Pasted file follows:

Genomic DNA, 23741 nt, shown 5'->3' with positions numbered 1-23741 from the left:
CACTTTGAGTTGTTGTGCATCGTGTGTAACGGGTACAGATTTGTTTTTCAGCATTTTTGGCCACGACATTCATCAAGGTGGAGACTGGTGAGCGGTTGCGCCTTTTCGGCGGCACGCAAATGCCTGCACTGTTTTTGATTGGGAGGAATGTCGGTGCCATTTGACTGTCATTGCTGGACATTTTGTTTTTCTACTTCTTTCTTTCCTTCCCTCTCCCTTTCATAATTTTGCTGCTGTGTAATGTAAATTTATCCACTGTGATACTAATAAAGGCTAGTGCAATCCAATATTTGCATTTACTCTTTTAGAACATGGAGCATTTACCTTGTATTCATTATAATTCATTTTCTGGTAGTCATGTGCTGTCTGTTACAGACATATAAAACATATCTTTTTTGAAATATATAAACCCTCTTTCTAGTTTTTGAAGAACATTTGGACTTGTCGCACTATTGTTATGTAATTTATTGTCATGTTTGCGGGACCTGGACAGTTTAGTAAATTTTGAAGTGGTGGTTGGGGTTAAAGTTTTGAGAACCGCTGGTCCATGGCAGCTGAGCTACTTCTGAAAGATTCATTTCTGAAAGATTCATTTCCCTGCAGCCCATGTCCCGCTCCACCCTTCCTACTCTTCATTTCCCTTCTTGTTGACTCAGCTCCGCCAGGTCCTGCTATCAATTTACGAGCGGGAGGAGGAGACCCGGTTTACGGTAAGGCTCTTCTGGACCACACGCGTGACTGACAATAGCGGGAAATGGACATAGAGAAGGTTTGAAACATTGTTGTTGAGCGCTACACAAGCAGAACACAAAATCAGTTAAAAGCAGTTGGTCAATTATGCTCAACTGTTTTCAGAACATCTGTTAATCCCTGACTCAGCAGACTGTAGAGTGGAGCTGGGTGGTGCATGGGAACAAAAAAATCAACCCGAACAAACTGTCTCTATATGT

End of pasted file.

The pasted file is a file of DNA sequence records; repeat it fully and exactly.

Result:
Genomic DNA, 23741 nt, shown 5'->3' with positions numbered 1-23741 from the left:
CACTTTGAGTTGTTGTGCATCGTGTGTAACGGGTACAGATTTGTTTTTCAGCATTTTTGGCCACGACATTCATCAAGGTGGAGACTGGTGAGCGGTTGCGCCTTTTCGGCGGCACGCAAATGCCTGCACTGTTTTTGATTGGGAGGAATGTCGGTGCCATTTGACTGTCATTGCTGGACATTTTGTTTTTCTACTTCTTTCTTTCCTTCCCTCTCCCTTTCATAATTTTGCTGCTGTGTAATGTAAATTTATCCACTGTGATACTAATAAAGGCTAGTGCAATCCAATATTTGCATTTACTCTTTTAGAACATGGAGCATTTACCTTGTATTCATTATAATTCATTTTCTGGTAGTCATGTGCTGTCTGTTACAGACATATAAAACATATCTTTTTTGAAATATATAAACCCTCTTTCTAGTTTTTGAAGAACATTTGGACTTGTCGCACTATTGTTATGTAATTTATTGTCATGTTTGCGGGACCTGGACAGTTTAGTAAATTTTGAAGTGGTGGTTGGGGTTAAAGTTTTGAGAACCGCTGGTCCATGGCAGCTGAGCTACTTCTGAAAGATTCATTTCTGAAAGATTCATTTCCCTGCAGCCCATGTCCCGCTCCACCCTTCCTACTCTTCATTTCCCTTCTTGTTGACTCAGCTCCGCCAGGTCCTGCTATCAATTTACGAGCGGGAGGAGGAGACCCGGTTTACGGTAAGGCTCTTCTGGACCACACGCGTGACTGACAATAGCGGGAAATGGACATAGAGAAGGTTTGAAACATTGTTGTTGAGCGCTACACAAGCAGAACACAAAATCAGTTAAAAGCAGTTGGTCAATTATGCTCAACTGTTTTCAGAACATCTGTTAATCCCTGACTCAGCAGACTGTAGAGTGGAGCTGGGTGGTGCATGGGAACAAAAAAATCAACCCGAACAAACTGTCTCTATATGT